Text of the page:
Another weapon in the armoury to reduce speed is installing traffic calming measures such as humps and chicanes. I have explained elsewhere why I believe these to be dangerous and counter-productive. People campaigning for humps to be installed in their village should also remember that they will increase noise, particularly from lorries, and the vehicles that will suffer the most damage are those belonging to the villagers themselves rather than those just passing through.

However, there are other less damaging measures that can be taken if the appearance of the road through a village sends a misleading message to drivers about what speed is appropriate. Prominent gateways can be installed at the entrance to the village, ideally combined with the village name and the speed limit sign. These mean that drivers feel they are crossing a threshold when entering the village - although it is essential that they are situated actually where the village starts, rather than half a mile out into the countryside. Within the village, the apparent width of the road can be reduced by lining at the sides or central hatching, and if the road is very wide, build-outs can be installed which also have the benefit of creating defined parking bays. Central refuges can also have an effect in slowing traffic, in particular deterring reckless overtaking within the village, and also help pedestrians when crossing the road.

Another seemingly obvious solution to problems of speeding is to install a speed camera. In general I am fairly sceptical about the benefits of speed cameras, but putting one shortly after the entrance to a village on an otherwise "fast" rural main road is one of the relatively limited situations where their use may be appropriate. It is essential that the camera is clearly visible and is signposted well in advance. However, clearly not every village road can have a speed camera, and there is plenty of evidence that, overall, the widespread use of cameras simply shifts accidents around rather than reducing them, and that they tend to make drivers pay a disproportionate amount of attention to numerical speed at the expense of other more important factors in driving safely. Ideally the road environment should be designed such that a camera becomes unnecessary.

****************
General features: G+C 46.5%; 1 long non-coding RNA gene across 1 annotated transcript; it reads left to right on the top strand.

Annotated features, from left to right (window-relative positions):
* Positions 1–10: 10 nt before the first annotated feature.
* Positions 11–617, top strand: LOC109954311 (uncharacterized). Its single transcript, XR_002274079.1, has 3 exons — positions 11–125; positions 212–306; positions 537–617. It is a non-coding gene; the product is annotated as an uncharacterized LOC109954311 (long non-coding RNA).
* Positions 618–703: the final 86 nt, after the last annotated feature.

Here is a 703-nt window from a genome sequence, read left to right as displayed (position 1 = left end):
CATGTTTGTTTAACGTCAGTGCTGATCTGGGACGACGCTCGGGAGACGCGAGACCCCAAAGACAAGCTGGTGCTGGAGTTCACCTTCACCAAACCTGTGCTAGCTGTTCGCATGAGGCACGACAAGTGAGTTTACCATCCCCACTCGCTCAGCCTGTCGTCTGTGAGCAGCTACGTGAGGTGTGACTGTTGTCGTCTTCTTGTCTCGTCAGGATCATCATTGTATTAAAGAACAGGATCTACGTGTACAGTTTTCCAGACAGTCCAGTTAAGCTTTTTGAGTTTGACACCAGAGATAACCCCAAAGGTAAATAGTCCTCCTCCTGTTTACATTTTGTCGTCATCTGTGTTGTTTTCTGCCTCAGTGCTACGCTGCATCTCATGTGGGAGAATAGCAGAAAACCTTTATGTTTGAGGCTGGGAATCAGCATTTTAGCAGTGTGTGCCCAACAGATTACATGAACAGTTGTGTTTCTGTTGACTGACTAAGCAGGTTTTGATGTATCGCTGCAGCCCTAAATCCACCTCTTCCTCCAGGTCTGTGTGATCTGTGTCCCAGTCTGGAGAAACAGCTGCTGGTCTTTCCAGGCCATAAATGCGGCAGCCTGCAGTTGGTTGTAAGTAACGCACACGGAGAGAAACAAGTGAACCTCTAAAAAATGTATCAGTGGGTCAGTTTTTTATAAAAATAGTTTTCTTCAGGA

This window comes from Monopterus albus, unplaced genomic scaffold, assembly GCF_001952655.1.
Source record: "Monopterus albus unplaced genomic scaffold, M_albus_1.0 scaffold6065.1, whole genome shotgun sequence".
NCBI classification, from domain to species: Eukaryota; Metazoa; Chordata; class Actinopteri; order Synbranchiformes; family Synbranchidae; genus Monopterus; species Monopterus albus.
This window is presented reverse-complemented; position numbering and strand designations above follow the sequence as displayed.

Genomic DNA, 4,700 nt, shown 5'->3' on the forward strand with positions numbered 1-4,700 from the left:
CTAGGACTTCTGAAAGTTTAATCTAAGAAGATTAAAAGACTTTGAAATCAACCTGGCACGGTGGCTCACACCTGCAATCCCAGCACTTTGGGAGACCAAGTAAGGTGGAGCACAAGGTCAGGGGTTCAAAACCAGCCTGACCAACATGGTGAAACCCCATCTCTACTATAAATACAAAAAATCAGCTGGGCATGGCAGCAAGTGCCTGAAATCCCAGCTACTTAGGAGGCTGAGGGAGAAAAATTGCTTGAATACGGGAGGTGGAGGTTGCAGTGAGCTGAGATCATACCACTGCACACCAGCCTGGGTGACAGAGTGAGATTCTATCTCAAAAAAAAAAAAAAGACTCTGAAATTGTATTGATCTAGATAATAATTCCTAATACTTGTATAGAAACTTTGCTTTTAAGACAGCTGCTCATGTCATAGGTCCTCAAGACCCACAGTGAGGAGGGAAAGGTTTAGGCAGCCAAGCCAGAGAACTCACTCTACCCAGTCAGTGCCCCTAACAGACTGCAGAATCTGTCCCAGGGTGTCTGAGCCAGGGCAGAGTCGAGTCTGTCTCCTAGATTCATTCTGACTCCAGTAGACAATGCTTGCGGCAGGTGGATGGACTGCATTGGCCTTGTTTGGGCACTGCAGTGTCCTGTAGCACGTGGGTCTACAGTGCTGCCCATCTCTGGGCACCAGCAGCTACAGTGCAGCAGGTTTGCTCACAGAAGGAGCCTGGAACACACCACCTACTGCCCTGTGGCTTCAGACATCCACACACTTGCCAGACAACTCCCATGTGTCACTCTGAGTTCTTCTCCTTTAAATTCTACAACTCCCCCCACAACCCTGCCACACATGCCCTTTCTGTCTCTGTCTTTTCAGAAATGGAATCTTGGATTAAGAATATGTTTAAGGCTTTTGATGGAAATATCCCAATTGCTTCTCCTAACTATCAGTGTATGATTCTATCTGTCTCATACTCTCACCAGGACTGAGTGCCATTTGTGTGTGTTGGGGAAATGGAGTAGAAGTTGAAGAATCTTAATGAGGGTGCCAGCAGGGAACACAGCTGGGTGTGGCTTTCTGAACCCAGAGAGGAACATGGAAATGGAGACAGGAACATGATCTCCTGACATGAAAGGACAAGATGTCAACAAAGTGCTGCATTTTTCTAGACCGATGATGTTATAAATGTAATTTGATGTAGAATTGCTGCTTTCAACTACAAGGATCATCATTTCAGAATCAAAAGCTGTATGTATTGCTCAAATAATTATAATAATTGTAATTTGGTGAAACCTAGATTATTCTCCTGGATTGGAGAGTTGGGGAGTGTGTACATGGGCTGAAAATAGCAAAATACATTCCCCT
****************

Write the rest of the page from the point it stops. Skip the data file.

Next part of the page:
An often overlooked factor that may increase road danger in villages is parked vehicles obscuring the view of the road both for pedestrians and drivers. Installing marked parking bays to make parking more orderly, and perhaps creating a small off-street car park near the village centre, if the land is available, may have a surprising effect in improving safety and making people feel less at risk.

Another problem that is often reported is “rat running”, that is traffic diverting from main roads on to less appropriate roads through villages. It is important to remember that people do not do this for fun, and they can hardly be blamed for trying to find an alternative route rather than sitting for an eternity in a queue. Essentially, it is caused by inadequate capacity and congestion on main roads, so the best remedy for it will usually be to improve the standard of the main road so nobody feels the need to divert. In the short term, obviously installing humps may deter some through traffic, but it is surprising what people will put up with to save time. If improving main roads is not an option, then as a last resort access restrictions can be imposed in a village - either for lorries, or for all vehicles. But this may lead drivers to seek even less suitable alternative routes, and the end result may simply be to shift the problem elsewhere.

In conclusion, there are many things that can be done to improve the traffic situation in villages, but it is essential to define the real problem clearly and work out what the desired outcome is. If this is not done, it is all too easy to plump for the knee-jerk measures of reduced speed limits and humps, which in many ways can end up making the situation worse rather than better. The vast majority of drivers are not maniacs and do want to behave responsibly. There are many measures that can be taken to give them a little help with that without making them feel oppressed.

(October 2005)